4. Find the Shell Bottom pattern. Place it over the top shell/piping. Using the dots on the pattern, mark the position for the four feet.
  5. Place one foot at each marked position. As above, make sure the stuffing is pushed down towards the bottom of the foot so the top edge is free to flatten. Align the raw edge of each foot with the raw edge of the shell/piping. The feet should be facing backwards (towards the tail), like they are swimming away. Take a look at the photos are the top of the article to confirm the foot position. Pin in place, then machine baste in place.
  6. Find the turtle’s head. Align the center seam of the head with the top of the center seam of the shell. Make sure his head is facing the right direction. When you align the raw edges of the head with the raw edges of the shell/piping, the head will drop back over the piping and the “smile” will be facing up. Pin in place and then machine baste in place.
  7. Once all the appendages are basted in place, lay the shell bottom right sides together with the shell top, sandwiching all the appendages between the layers. Pin the layers together all around, leaving approximately 5″ – 6″ open at the neck for turning and stuffing. There will be some squishing and futzing required at this point (yes, these are both highly-technical sewing terms) as you work around the appendages and keep the layers flush. This is why we suggested you not over-stuff the appendages. Don’t be afraid to use plenty of pins.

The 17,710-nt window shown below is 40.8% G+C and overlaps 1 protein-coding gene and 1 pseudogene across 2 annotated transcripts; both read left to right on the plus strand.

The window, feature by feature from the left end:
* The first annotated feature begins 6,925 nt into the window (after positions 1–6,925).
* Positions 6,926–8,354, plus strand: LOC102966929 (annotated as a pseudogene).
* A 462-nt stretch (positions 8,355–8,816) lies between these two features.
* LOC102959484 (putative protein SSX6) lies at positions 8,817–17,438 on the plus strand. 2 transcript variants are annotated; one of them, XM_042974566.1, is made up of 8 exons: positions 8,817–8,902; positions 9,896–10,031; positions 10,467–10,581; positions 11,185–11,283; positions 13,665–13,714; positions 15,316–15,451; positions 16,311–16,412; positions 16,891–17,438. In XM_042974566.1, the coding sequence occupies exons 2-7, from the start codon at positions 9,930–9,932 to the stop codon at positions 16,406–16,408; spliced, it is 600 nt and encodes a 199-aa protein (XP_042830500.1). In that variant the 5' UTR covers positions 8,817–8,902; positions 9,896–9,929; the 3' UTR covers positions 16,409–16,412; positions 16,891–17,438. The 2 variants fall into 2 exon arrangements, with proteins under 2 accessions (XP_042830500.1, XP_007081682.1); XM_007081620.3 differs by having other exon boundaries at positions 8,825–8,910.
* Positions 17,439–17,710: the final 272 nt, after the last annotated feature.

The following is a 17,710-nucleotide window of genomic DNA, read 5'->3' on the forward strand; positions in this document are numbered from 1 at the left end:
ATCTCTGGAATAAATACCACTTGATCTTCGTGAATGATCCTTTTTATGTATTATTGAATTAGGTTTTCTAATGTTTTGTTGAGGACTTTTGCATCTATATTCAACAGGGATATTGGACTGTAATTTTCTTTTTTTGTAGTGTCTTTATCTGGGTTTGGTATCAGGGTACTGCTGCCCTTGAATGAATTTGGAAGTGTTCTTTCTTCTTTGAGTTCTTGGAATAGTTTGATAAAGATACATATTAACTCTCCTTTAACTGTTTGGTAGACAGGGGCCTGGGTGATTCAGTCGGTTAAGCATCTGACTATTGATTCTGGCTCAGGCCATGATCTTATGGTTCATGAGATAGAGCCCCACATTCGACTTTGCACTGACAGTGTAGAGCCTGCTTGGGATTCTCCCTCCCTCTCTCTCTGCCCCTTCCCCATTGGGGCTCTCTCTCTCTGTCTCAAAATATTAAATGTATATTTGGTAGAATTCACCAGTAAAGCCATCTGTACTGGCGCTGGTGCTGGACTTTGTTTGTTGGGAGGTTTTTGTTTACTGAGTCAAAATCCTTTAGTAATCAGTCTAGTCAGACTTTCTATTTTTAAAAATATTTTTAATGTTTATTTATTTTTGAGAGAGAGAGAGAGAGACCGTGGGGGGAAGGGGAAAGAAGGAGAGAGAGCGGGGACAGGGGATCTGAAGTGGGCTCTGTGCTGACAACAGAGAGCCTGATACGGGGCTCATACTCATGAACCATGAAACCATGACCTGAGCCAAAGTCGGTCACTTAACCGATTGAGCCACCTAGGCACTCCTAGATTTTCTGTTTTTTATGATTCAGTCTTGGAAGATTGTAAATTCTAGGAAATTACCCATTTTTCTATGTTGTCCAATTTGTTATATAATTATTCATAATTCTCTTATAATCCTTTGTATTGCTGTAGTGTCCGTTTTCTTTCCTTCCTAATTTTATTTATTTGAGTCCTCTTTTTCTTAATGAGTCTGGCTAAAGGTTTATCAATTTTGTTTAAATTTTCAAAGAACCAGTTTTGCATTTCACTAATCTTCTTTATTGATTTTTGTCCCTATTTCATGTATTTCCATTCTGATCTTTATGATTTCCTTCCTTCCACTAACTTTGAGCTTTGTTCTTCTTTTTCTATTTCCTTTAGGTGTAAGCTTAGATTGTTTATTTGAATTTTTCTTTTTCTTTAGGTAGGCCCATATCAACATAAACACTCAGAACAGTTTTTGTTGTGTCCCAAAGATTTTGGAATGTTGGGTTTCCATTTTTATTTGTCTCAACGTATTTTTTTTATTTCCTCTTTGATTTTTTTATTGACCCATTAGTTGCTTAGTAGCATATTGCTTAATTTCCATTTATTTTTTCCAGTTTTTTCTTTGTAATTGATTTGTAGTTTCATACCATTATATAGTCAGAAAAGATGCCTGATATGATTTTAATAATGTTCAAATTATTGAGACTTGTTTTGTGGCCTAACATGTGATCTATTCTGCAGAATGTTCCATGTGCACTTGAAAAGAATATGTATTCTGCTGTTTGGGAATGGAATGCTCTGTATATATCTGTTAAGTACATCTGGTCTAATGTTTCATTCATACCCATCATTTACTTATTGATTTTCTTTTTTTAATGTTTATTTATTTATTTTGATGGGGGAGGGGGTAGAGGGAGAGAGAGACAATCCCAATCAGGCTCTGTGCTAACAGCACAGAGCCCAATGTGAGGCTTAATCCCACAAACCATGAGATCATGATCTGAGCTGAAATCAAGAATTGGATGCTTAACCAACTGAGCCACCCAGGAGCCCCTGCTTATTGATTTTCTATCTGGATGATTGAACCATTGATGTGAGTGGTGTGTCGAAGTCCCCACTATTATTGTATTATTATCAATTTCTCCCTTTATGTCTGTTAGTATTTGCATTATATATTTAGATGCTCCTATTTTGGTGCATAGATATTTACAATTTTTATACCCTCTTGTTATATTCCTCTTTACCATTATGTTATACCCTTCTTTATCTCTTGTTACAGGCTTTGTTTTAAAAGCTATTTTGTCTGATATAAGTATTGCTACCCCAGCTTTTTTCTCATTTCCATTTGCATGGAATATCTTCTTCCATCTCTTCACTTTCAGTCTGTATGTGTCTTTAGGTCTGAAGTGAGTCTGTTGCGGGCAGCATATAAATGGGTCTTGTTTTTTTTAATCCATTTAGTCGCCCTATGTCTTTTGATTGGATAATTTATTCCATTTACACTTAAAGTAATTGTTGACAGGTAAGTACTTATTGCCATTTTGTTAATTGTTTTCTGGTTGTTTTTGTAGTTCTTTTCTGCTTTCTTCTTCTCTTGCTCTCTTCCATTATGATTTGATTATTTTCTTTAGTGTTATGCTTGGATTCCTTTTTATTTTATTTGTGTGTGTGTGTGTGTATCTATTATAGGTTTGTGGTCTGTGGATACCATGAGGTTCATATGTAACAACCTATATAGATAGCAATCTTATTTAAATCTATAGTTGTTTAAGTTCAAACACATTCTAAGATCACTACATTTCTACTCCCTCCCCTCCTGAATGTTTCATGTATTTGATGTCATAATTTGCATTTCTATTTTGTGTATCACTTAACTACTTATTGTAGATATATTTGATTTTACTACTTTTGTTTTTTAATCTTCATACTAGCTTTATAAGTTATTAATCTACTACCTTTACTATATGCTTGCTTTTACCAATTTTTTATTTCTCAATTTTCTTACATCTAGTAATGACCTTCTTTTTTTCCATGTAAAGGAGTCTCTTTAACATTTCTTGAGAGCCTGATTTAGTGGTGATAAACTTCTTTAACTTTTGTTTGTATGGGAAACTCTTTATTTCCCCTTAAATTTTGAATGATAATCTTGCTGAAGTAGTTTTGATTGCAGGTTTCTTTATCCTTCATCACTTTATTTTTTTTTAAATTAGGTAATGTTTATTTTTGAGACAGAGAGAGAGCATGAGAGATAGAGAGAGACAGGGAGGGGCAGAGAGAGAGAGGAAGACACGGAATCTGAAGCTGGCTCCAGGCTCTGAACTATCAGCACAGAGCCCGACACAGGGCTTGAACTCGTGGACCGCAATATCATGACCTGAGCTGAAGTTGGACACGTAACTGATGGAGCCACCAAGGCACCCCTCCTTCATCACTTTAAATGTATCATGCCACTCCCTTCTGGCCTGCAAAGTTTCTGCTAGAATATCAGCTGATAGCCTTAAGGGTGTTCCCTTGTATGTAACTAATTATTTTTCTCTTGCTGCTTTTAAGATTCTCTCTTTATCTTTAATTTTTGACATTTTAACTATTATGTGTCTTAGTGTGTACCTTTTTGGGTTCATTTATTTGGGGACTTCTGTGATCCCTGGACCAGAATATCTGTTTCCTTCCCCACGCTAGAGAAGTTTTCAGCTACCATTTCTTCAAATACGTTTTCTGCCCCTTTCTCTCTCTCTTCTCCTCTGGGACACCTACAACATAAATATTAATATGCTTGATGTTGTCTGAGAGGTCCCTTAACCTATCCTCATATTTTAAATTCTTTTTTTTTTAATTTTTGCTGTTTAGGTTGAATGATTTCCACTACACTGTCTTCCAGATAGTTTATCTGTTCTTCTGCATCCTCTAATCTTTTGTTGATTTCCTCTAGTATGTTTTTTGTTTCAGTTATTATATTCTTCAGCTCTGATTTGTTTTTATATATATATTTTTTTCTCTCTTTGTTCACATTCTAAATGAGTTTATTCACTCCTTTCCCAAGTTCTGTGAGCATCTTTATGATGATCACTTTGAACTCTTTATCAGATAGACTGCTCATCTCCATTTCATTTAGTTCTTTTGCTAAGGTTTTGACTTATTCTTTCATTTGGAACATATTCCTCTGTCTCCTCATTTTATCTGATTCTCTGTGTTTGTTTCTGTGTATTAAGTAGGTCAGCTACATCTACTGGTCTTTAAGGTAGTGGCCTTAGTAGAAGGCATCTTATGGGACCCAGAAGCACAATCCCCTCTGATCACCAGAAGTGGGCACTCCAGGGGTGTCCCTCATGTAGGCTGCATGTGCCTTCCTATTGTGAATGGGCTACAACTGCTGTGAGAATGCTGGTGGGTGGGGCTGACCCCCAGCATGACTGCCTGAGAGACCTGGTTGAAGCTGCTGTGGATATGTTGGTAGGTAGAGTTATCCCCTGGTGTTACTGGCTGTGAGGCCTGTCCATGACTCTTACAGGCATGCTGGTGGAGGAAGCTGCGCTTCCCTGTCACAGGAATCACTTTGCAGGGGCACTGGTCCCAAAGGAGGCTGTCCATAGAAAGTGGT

8. Using a ½” seam allowance, stitch around the turtle through all the layers. Go slowly to keep your seam allowance as consistent as possible. We switched to our Janome Walking foot to help control the layers. Remember to lock your seam at either side of the 5″ – 6″ opening at the neck.
  9. Clip the curves all around, being super careful to not clip into your seam. Gently turn the turtle right side out through the opening at the neck.
  10. Stuff the turtle through the opening at the neck, filling from the bottom up.
  11. Pull the bottom shell up into position along the open neck, fold back the raw edge of the bottom shell so it’s flush with the sewn seam, and pin in place.
  12. Hand stitch closed.
  13. Repeat to hand stitch along the top neck, hiding your tiny stitches beneath the piping.


Project Design: Alicia Thommas
Sample Creation and Instructional Outline: Debbie Guild

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Liz Johnson
1 month ago

@Theresa – Our sizing info is always the last item in the introduction – just above the Sewing Tools You Need section. In this case: “Toby finishes at approximately 21″ from nose to tail and 14″ wide, measuring up and over his shell but excluding his feet.” Hope you give this little fella a try.

Theresa Rivers
Theresa Rivers
1 month ago

I was wondering what is Tobys finished size?

Kathleen Ann
Kathleen Ann
8 months ago

This is so cute! And it looks

This is so cute! And it looks like that pocket might be just the right size to hold a small story book instead of PJs.